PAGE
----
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ICE Krakow

ICE Krakow

ul. Marii Konopnickiej 17 30-302 Kraków


Krattiger, Lisa Amanda (University and University Hospital Zurich )


Cycles of vascular growth and regression can be observed in physiology as well as pathology. Angiogenic phases are intermitted by vessel regression in the menstrual or hair cycle and tumor-supplying vasculature can regrow after therapeutic intervention through anti-angiogenic therapies (AATs)(1-3). While AATs based on limiting the availability of VEGF have been successfully used in the clinics, it has also long been established that their efficacy varies with tumor types and can lead to development of more aggressive and heavily vascularised phenotypes upon treatment termination(3). To this day, a multitude of in vitro angiogenesis assays have been described, however, in vitro systems for modelling the recovery of a vascular network are lacking. In this study, we establish and describe a platform to generate controlled yet complex vascular networks which are sensitive to treatment with bevacizumab and which can be replenished through the addition of new endothelial cells.
Three-dimensional cultures were grown by seeding cells onto a commercially available 96 well-plate featuring pre-cast poly(ethylene glycol)-based hydrogels (3DProSeed, Ectica Technologies). Sequentially seeded bone marrow-derived mesenchymal stem/stromal cells (BM-MSCs) and human umbilical vein endothelial cells (HUVECs, GFP expressing) were allowed to assemble into vascular-like networks for four days in presence of 50 ng/mL FGF-2. Networks were characterized by quantifying total GFP-length and staining for extracellular matrix molecules fibronectin and laminin. Bevacizumab was supplied from the start of endothelial culture to study its influence on network formation or after the four-day formation-period to study its effect on the maintenance or ablation of vascular networks. Fresh RFP-expressing HUVECs were added to pre-formed networks and their relative localization and potential recovery of regressing GFP-HUVEC-structures was monitored.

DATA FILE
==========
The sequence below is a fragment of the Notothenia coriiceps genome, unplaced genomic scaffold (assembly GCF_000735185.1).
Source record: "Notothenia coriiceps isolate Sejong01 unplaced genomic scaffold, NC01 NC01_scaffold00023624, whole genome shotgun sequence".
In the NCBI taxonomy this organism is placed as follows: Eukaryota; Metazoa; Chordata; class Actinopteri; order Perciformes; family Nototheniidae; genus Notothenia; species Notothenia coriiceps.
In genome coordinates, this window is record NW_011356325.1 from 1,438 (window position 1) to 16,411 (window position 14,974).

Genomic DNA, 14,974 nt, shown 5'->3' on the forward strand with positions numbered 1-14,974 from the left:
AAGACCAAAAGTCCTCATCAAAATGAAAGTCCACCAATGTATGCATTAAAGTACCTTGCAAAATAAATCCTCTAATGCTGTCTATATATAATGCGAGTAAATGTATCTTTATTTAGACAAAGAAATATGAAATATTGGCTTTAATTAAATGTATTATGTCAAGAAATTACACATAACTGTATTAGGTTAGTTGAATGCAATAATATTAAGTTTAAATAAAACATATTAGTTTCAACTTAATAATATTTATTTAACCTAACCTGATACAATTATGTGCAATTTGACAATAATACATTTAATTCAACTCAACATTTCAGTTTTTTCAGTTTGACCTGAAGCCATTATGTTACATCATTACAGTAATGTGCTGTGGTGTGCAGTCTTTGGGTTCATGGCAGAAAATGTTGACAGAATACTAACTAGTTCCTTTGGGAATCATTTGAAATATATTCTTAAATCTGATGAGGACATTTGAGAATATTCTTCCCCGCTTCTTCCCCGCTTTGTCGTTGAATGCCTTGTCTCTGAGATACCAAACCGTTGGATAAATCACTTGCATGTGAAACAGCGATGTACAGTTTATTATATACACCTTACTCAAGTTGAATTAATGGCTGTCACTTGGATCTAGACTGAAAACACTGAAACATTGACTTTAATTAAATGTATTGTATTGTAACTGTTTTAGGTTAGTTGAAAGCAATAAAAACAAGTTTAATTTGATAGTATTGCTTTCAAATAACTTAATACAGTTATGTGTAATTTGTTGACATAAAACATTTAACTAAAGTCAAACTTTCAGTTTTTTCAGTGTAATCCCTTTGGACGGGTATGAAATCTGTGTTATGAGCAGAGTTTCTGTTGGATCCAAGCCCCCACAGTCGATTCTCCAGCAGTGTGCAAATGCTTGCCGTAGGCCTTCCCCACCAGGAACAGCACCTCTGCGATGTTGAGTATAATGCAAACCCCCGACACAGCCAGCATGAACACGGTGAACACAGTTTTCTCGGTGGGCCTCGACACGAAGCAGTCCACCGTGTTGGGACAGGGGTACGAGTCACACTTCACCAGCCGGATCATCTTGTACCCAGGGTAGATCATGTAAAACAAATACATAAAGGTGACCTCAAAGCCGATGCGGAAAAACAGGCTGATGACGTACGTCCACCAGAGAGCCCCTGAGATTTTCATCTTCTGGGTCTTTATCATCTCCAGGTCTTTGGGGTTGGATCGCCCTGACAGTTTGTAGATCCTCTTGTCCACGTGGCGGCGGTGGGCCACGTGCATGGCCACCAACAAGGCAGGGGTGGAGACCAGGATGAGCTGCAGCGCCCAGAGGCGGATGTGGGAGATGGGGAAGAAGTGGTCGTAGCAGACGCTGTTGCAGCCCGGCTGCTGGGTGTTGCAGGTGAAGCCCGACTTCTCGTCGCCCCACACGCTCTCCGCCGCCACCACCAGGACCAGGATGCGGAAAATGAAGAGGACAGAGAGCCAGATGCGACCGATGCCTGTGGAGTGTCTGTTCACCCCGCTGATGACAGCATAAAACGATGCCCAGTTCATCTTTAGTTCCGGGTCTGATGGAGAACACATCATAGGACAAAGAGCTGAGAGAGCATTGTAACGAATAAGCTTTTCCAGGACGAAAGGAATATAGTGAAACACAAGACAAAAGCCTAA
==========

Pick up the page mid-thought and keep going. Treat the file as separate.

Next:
After three days of BM-MSC pre-culture and four days of co-culture with GFP-HUVECs, tightly interconnected endothelial networks had formed. The two co-cultured cell types shared a basement membrane-like layer of fibronectin and laminin and could be maintained for several days of co-culture. Vascular network formation on this platform appears to be sensitive to bevacizumab, as low concentration of this compound (10 μg/mL) prevented this morphogenic process. Interestingly, pre-formed day four-networks were seen to degrade only in presence of high bevacizumab concentrations (100 μg/mL), while no change could be observed in presence of low concentrations (10 μg/mL) compared to control conditions for at least four more days of culture. When RFP-HUVECs were added to pre-formed day four-GFP networks, they were seen to integrate into the established GFP-structures and helped to extend the longevity of the total endothelial networks.
Our results suggest that the herein established and characterized platform can be employed to study processes regarding both the formation and maintenance of vascular structures. Due to its easy-to-use nature, sequential seeding of cells is possible, which will be used to study if and how endothelial cells can recover an AAT-compromised or regressed vascular network.
1. Sugino, N. et al., Reprod Med Biol. 7(2), 91-103 (2008)
2. Mecklenburg, L. et al., J Invest Dermatol. 114(5), 909-16 (2000)
3. Cacheux, W. et al., Ann Oncol. 19(9), 1659-61 (2008)


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